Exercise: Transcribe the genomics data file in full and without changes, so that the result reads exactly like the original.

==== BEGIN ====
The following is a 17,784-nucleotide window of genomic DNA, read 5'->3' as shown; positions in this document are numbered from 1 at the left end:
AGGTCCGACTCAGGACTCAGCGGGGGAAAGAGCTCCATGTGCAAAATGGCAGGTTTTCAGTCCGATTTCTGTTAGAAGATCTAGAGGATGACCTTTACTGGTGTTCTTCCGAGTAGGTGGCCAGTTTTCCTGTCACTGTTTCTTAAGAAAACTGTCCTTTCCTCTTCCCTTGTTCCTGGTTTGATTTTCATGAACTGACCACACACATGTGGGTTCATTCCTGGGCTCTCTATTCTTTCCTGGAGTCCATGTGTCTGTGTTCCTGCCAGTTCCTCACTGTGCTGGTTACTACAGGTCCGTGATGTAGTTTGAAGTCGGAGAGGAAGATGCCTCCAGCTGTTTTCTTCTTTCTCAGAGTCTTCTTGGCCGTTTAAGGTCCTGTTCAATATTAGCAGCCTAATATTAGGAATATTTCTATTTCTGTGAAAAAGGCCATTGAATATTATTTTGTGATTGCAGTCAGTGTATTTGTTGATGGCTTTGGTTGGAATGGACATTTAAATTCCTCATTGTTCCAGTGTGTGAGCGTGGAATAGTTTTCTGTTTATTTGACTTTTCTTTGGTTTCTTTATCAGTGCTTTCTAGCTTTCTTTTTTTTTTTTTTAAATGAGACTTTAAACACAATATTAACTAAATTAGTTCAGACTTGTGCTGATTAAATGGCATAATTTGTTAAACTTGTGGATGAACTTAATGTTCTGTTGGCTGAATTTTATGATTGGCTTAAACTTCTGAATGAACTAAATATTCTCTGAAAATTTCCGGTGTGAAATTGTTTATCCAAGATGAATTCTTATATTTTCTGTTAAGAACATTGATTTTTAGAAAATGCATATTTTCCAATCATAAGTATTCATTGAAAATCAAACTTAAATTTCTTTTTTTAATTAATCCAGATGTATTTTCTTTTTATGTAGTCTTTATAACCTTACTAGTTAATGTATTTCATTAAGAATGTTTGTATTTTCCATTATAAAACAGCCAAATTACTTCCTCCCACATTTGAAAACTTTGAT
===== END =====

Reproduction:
The following is a 17,784-nucleotide window of genomic DNA, read 5'->3' as shown; positions in this document are numbered from 1 at the left end:
AGGTCCGACTCAGGACTCAGCGGGGGAAAGAGCTCCATGTGCAAAATGGCAGGTTTTCAGTCCGATTTCTGTTAGAAGATCTAGAGGATGACCTTTACTGGTGTTCTTCCGAGTAGGTGGCCAGTTTTCCTGTCACTGTTTCTTAAGAAAACTGTCCTTTCCTCTTCCCTTGTTCCTGGTTTGATTTTCATGAACTGACCACACACATGTGGGTTCATTCCTGGGCTCTCTATTCTTTCCTGGAGTCCATGTGTCTGTGTTCCTGCCAGTTCCTCACTGTGCTGGTTACTACAGGTCCGTGATGTAGTTTGAAGTCGGAGAGGAAGATGCCTCCAGCTGTTTTCTTCTTTCTCAGAGTCTTCTTGGCCGTTTAAGGTCCTGTTCAATATTAGCAGCCTAATATTAGGAATATTTCTATTTCTGTGAAAAAGGCCATTGAATATTATTTTGTGATTGCAGTCAGTGTATTTGTTGATGGCTTTGGTTGGAATGGACATTTAAATTCCTCATTGTTCCAGTGTGTGAGCGTGGAATAGTTTTCTGTTTATTTGACTTTTCTTTGGTTTCTTTATCAGTGCTTTCTAGCTTTCTTTTTTTTTTTTTTAAATGAGACTTTAAACACAATATTAACTAAATTAGTTCAGACTTGTGCTGATTAAATGGCATAATTTGTTAAACTTGTGGATGAACTTAATGTTCTGTTGGCTGAATTTTATGATTGGCTTAAACTTCTGAATGAACTAAATATTCTCTGAAAATTTCCGGTGTGAAATTGTTTATCCAAGATGAATTCTTATATTTTCTGTTAAGAACATTGATTTTTAGAAAATGCATATTTTCCAATCATAAGTATTCATTGAAAATCAAACTTAAATTTCTTTTTTTAATTAATCCAGATGTATTTTCTTTTTATGTAGTCTTTATAACCTTACTAGTTAATGTATTTCATTAAGAATGTTTGTATTTTCCATTATAAAACAGCCAAATTACTTCCTCCCACATTTGAAAACTTTGAT